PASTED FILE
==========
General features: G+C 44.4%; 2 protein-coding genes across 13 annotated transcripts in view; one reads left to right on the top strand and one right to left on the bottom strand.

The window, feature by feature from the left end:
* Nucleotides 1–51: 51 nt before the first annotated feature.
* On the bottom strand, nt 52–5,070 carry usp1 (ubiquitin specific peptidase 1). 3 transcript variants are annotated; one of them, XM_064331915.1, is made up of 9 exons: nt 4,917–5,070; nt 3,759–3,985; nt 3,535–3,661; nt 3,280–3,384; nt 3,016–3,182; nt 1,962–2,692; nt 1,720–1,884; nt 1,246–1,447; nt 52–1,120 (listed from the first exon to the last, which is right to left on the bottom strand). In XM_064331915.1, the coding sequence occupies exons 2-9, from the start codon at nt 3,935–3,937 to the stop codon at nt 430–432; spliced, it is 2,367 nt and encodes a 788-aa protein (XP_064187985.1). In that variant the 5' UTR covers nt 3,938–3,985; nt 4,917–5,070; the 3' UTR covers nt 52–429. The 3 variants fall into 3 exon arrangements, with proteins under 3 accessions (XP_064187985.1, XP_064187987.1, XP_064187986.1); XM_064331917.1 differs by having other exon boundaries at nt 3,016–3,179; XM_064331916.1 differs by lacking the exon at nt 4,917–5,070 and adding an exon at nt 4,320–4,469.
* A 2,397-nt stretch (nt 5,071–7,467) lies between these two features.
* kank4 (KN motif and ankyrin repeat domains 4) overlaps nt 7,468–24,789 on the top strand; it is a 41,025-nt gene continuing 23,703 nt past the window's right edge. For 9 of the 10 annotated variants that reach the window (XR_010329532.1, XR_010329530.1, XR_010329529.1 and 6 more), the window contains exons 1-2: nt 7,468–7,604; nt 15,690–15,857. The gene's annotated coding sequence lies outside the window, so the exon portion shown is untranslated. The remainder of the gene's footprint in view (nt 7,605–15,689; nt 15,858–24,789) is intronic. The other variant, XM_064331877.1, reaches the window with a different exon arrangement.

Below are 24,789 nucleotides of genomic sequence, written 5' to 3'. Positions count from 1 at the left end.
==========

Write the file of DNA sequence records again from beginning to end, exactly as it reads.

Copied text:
General features: G+C 44.4%; 2 protein-coding genes across 13 annotated transcripts in view; one reads left to right on the top strand and one right to left on the bottom strand.

The window, feature by feature from the left end:
* Nucleotides 1–51: 51 nt before the first annotated feature.
* On the bottom strand, nt 52–5,070 carry usp1 (ubiquitin specific peptidase 1). 3 transcript variants are annotated; one of them, XM_064331915.1, is made up of 9 exons: nt 4,917–5,070; nt 3,759–3,985; nt 3,535–3,661; nt 3,280–3,384; nt 3,016–3,182; nt 1,962–2,692; nt 1,720–1,884; nt 1,246–1,447; nt 52–1,120 (listed from the first exon to the last, which is right to left on the bottom strand). In XM_064331915.1, the coding sequence occupies exons 2-9, from the start codon at nt 3,935–3,937 to the stop codon at nt 430–432; spliced, it is 2,367 nt and encodes a 788-aa protein (XP_064187985.1). In that variant the 5' UTR covers nt 3,938–3,985; nt 4,917–5,070; the 3' UTR covers nt 52–429. The 3 variants fall into 3 exon arrangements, with proteins under 3 accessions (XP_064187985.1, XP_064187987.1, XP_064187986.1); XM_064331917.1 differs by having other exon boundaries at nt 3,016–3,179; XM_064331916.1 differs by lacking the exon at nt 4,917–5,070 and adding an exon at nt 4,320–4,469.
* A 2,397-nt stretch (nt 5,071–7,467) lies between these two features.
* kank4 (KN motif and ankyrin repeat domains 4) overlaps nt 7,468–24,789 on the top strand; it is a 41,025-nt gene continuing 23,703 nt past the window's right edge. For 9 of the 10 annotated variants that reach the window (XR_010329532.1, XR_010329530.1, XR_010329529.1 and 6 more), the window contains exons 1-2: nt 7,468–7,604; nt 15,690–15,857. The gene's annotated coding sequence lies outside the window, so the exon portion shown is untranslated. The remainder of the gene's footprint in view (nt 7,605–15,689; nt 15,858–24,789) is intronic. The other variant, XM_064331877.1, reaches the window with a different exon arrangement.

Below are 24,789 nucleotides of genomic sequence, written 5' to 3'. Positions count from 1 at the left end.